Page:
Saturday, 15 November 2014

Lift the Ban on the Kurdish Workers Party - The PKK


Memed Aksoy writing on, 2 September 2014. ‘Why the PKK needs to be taken off the terror list’.
The PKK’s listing as a proscribed organisation around the world endangers a potential solution and peace. This became evident when in 2012 three PKK militants were murdered in Paris in what was certainly a provocation to stall peace talks. The assailant was an agent of the Turkish Intelligence Agency who had links to other intelligence groups. Delisting the PKK would ease the discussions between the PKK and Turkish state and also mean that the EU and USA could play their role in bringing a lasting and just solution.

Fr. Matthew Esau LLM, Kurdish Human Rights Action Group (KHRAG) Newroz Message 2012:
The last outstanding matter in the Middle East is the Kurdish question in Turkey. We call on the EU and the US to play a more animated role in resolving this problem. The EU and the US should also remove the PKK from the Terrorist List. The PKK is not a terrorist organisation, it is a liberation movement and keeping the PKK on terrorist list makes it possible for Turkey to accuse and jail thousands of people in Turkey.

Sebahat Tuncel, Vice Co-chairperson and Istanbul Deputy of the Democratic Society Party (DTP), writing in Jadaliyya, 13 May 2013:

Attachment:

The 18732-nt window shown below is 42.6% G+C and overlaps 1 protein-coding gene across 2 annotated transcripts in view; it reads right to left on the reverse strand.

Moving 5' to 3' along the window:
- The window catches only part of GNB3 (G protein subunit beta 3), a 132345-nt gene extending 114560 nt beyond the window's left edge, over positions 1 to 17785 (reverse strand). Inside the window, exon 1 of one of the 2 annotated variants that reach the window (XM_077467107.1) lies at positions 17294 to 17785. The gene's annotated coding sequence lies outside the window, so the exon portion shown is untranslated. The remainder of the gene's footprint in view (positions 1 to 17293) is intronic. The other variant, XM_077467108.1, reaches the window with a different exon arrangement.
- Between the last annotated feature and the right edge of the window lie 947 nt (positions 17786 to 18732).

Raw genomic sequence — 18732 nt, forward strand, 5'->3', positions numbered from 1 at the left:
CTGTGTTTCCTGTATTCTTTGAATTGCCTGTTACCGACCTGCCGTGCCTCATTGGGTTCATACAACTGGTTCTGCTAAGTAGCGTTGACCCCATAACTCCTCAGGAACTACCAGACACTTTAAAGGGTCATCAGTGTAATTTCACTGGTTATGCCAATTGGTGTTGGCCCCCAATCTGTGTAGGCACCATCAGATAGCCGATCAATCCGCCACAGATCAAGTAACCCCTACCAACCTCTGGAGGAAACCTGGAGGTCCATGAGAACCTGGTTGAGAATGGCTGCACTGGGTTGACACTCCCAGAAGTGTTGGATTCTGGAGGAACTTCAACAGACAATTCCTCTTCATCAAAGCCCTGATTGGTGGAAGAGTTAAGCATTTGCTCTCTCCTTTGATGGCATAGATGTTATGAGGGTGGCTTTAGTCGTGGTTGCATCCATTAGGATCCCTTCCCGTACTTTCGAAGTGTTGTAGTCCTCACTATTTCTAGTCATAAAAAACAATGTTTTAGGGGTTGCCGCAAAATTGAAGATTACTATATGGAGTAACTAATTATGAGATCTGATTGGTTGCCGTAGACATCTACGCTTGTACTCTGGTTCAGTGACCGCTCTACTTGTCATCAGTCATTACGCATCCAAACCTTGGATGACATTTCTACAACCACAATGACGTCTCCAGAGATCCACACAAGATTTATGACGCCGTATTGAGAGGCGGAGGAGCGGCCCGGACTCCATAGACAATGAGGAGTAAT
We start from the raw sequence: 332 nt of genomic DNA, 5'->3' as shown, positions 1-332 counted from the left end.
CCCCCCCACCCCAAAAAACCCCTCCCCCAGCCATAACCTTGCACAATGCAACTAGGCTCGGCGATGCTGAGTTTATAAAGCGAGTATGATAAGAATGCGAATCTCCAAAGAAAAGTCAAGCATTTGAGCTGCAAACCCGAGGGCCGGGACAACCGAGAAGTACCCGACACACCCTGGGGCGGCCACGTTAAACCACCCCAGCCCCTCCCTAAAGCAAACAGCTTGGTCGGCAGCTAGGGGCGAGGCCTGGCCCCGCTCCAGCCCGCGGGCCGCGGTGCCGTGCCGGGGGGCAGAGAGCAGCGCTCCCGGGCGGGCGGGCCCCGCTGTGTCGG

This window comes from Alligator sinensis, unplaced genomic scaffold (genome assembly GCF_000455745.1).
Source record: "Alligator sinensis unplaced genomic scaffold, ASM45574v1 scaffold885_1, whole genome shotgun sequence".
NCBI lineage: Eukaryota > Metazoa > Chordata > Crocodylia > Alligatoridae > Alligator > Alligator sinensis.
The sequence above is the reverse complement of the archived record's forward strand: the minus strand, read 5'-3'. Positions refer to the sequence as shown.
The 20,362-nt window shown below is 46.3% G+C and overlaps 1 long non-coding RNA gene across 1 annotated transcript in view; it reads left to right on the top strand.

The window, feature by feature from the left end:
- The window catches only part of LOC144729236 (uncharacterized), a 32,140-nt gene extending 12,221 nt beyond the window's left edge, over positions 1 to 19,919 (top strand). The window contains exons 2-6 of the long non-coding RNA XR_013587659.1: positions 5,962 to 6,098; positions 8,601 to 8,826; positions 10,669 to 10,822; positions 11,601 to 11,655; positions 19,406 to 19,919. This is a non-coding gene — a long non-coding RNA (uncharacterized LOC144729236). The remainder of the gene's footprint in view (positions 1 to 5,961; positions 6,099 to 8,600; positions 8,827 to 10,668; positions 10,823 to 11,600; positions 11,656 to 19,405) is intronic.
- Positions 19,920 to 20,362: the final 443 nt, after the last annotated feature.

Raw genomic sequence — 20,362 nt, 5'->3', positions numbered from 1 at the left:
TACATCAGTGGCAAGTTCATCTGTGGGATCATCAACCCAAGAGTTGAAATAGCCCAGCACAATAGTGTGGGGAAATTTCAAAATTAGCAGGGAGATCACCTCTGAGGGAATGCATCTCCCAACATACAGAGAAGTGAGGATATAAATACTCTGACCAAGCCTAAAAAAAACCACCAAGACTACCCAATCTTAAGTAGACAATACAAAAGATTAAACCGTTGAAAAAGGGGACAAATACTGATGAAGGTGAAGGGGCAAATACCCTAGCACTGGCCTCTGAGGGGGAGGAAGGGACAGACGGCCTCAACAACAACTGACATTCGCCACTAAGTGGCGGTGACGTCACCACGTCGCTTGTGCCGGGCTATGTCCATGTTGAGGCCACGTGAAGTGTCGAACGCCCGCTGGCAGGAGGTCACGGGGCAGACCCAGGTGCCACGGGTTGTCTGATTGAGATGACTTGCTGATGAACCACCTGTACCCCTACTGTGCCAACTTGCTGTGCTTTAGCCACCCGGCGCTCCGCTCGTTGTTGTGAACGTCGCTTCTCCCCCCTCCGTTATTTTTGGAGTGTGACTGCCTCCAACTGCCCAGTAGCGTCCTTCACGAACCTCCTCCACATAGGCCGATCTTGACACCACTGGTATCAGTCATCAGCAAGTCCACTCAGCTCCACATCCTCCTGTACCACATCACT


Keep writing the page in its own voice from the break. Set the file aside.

For Turkey to manage this process by itself, for there to be no yielding to internal factions who oppose a democratic peaceful resolution, international powers also have a part to play in terms of duties and responsibilities, especially the United States and the European Union. It would be a contribution to the process of peaceful resolution in Turkey if the United States and members of the European Union were to review their “terrorist organizations” list and remove from it the PKK, which has taken strategic steps to transition from armed struggle to democratic struggle in response to the call by the Kurdish people’s leader Abdullah Öcalan.

David Phillips, Director of the Program on Peace-building and Rights at the Institute for the Study of Human Rights, writing inHuffington Post, 21 May 2013:
Delisting the PKK would open the door to discussions with the Democratic Union Party (PYD), the PKK’s affiliate in Syria, about joining the opposition to Syria’s President Bashar al-Assad. It would also boost the peace process in Turkey by rewarding the PKK for its recent decision to cease hostilities and withdraw fighters from Turkish soil, maintaining momentum and setting the stage for negotiations aimed at a full final solution to Turkey’s Kurdish question [...]The United States has delisted FTOs before to incentivize peace. Other groups removed from the list during a peace process include the Irish Republican Army (IRA) and the Palestinian Liberation Organization (PLO). Groups have also been delisted when circumstances change. Even the Mujahedin Khalq, which was responsible for hostage-taking at the U.S. Embassy in Tehran, was recently delisted.

Ahmet Turk, mayor of Mardin and former chair of the DTP speaking with news outlet Rudaw on 23 May 2013: